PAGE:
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Journal of Electrical and Computer Engineering
Volume 2012 (2012), Article ID 282019, 12 pages
http://dx.doi.org/10.1155/2012/282019
Research Article

Application of Perceptual Filtering Models to Noisy Speech Signals Enhancement

1LRSITI, Département Génie Electrique, Ecole Nationale des Ingénieurs de Tunis, BP 37, 1002 Le Belvédère, Tunisia
2Département de Génie Physique et Instrumentations, Institut National des Sciences Appliquées et de Technologies, Centre Urbain Nord, BP 676, 1080 Tunis Cedex, Tunisia

Received 20 March 2012; Revised 24 May 2012; Accepted 30 May 2012

Academic Editor: Raj Senani

Copyright © 2012 Novlene Zoghlami and Zied Lachiri. This is an open access article distributed under the Creative Commons Attribution License, which permits unrestricted use, distribution, and reproduction in any medium, provided the original work is properly cited.

Abstract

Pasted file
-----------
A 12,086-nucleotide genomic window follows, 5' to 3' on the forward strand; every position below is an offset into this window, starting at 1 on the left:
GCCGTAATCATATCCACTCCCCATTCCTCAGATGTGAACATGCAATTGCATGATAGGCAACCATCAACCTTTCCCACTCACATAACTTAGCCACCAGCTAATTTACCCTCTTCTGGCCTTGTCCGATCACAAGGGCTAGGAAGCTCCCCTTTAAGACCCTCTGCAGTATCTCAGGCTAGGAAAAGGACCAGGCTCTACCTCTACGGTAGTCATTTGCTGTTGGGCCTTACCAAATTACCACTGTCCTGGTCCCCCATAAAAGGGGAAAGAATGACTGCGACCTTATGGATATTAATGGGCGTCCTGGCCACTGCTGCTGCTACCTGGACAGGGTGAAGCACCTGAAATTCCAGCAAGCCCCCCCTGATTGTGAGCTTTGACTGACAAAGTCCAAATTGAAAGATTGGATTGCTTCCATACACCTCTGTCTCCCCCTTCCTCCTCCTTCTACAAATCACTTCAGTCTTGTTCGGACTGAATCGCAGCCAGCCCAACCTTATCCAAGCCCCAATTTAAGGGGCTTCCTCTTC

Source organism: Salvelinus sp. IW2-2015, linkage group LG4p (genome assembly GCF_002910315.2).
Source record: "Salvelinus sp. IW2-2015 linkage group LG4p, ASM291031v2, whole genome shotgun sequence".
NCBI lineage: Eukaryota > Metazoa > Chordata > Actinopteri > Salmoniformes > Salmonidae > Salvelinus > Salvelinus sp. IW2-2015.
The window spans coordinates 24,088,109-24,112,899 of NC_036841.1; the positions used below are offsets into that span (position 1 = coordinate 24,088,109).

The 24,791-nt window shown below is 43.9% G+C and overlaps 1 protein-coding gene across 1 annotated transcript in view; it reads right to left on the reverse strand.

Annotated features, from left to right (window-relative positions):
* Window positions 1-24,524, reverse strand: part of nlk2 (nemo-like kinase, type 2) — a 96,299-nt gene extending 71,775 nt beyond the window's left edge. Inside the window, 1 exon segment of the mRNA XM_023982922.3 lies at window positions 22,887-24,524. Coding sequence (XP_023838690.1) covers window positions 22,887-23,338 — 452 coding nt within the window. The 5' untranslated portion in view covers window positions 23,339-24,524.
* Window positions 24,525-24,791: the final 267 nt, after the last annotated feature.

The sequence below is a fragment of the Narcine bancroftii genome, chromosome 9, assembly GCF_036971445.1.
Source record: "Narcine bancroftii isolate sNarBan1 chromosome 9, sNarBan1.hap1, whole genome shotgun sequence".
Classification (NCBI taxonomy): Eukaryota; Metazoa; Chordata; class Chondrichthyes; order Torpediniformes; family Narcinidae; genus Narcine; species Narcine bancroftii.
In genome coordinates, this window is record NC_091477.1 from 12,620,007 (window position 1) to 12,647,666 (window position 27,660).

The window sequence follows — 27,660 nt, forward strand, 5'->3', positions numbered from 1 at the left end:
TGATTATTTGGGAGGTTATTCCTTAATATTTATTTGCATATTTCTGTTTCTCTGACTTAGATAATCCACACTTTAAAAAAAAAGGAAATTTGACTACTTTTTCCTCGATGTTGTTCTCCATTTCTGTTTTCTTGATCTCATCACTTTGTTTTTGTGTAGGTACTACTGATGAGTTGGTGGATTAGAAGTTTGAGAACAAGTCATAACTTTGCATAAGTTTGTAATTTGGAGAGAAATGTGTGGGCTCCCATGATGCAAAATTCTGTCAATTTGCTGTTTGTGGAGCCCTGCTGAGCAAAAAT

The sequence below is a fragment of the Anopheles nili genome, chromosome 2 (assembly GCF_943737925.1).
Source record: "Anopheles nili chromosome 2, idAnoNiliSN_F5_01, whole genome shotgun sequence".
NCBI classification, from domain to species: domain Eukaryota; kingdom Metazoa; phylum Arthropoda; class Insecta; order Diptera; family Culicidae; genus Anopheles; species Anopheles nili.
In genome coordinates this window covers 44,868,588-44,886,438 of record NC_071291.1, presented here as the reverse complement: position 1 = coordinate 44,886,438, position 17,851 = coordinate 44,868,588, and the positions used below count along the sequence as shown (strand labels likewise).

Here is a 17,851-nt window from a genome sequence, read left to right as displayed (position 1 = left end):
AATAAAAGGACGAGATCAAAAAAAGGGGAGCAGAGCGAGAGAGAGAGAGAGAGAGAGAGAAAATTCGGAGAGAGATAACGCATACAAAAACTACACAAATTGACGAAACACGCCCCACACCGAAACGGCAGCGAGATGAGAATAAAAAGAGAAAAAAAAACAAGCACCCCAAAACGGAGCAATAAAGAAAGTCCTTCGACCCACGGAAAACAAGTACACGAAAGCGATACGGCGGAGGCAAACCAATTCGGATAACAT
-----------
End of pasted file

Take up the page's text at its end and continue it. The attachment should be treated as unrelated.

This paper describes a new speech enhancement approach using perceptually based noise reduction. The proposed approach is based on the application of two perceptual filtering models to noisy speech signals: the gammatone and the gammachirp filter banks with nonlinear resolution according to the equivalent rectangular bandwidth (ERB) scale. The perceptual filtering gives a number of subbands that are individually spectral weighted and modified according to two different noise suppression rules. The importance of an accurate noise estimate is related to the reduction of the musical noise artifacts in the processed speech that appears after classic subtractive process. In this context, we use continuous noise estimation algorithms. The performance of the proposed approach is evaluated on speech signals corrupted by real-world noises. Using objective tests based on the perceptual quality PESQ score and the quality rating of signal distortion (SIG), noise distortion (BAK) and overall quality (OVRL), and subjective test based on the quality rating of automatic speech recognition (ASR), we demonstrate that our speech enhancement approach using filter banks modeling the human auditory system outperforms the conventional spectral modification algorithms to improve quality and intelligibility of the enhanced speech signal.